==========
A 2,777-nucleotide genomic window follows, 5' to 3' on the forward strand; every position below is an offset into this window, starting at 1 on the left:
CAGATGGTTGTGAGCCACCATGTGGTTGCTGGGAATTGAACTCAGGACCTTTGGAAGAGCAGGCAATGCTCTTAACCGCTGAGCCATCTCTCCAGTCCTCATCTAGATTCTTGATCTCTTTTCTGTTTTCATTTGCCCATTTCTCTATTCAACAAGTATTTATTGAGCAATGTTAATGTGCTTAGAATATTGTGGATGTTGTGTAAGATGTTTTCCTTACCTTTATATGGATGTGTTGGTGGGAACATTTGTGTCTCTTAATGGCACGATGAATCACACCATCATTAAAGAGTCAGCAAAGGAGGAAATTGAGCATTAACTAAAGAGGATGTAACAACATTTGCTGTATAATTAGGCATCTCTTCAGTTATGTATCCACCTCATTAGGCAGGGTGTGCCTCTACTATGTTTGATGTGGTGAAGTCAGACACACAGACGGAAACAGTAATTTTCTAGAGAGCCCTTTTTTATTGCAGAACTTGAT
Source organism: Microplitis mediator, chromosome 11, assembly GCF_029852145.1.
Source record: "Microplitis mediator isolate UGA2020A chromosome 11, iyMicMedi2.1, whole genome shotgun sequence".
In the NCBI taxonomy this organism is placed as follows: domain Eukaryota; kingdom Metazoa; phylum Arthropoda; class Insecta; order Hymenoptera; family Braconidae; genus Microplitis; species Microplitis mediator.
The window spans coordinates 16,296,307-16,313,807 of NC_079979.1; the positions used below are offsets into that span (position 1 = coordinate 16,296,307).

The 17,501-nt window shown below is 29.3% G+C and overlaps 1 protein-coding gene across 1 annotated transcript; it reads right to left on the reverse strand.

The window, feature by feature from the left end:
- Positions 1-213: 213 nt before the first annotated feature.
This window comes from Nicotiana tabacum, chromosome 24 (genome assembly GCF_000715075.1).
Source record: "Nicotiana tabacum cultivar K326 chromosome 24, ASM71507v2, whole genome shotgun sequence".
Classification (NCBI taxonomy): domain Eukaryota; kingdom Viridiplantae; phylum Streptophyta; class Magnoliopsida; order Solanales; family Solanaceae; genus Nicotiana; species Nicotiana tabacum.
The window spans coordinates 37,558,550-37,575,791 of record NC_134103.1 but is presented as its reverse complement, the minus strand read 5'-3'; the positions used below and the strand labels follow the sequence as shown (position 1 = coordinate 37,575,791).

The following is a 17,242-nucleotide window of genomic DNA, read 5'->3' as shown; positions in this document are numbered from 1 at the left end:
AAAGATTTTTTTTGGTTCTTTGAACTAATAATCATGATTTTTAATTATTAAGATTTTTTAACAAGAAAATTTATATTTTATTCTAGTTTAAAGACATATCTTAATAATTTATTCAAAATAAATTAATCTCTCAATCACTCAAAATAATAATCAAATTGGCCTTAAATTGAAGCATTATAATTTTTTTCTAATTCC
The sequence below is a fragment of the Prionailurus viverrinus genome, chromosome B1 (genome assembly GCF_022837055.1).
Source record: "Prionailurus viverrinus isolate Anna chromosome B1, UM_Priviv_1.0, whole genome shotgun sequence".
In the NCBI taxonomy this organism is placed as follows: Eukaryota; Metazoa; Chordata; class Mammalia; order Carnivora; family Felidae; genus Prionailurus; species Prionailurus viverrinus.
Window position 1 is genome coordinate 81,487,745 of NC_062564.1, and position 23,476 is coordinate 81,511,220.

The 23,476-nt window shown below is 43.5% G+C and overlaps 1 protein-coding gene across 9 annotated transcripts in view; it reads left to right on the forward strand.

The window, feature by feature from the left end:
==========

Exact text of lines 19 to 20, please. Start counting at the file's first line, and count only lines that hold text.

Window position 1 is genome coordinate 81,487,745 of NC_062564.1, and position 23,476 is coordinate 81,511,220.

The 23,476-nt window shown below is 43.5% G+C and overlaps 1 protein-coding gene across 9 annotated transcripts in view; it reads left to right on the forward strand.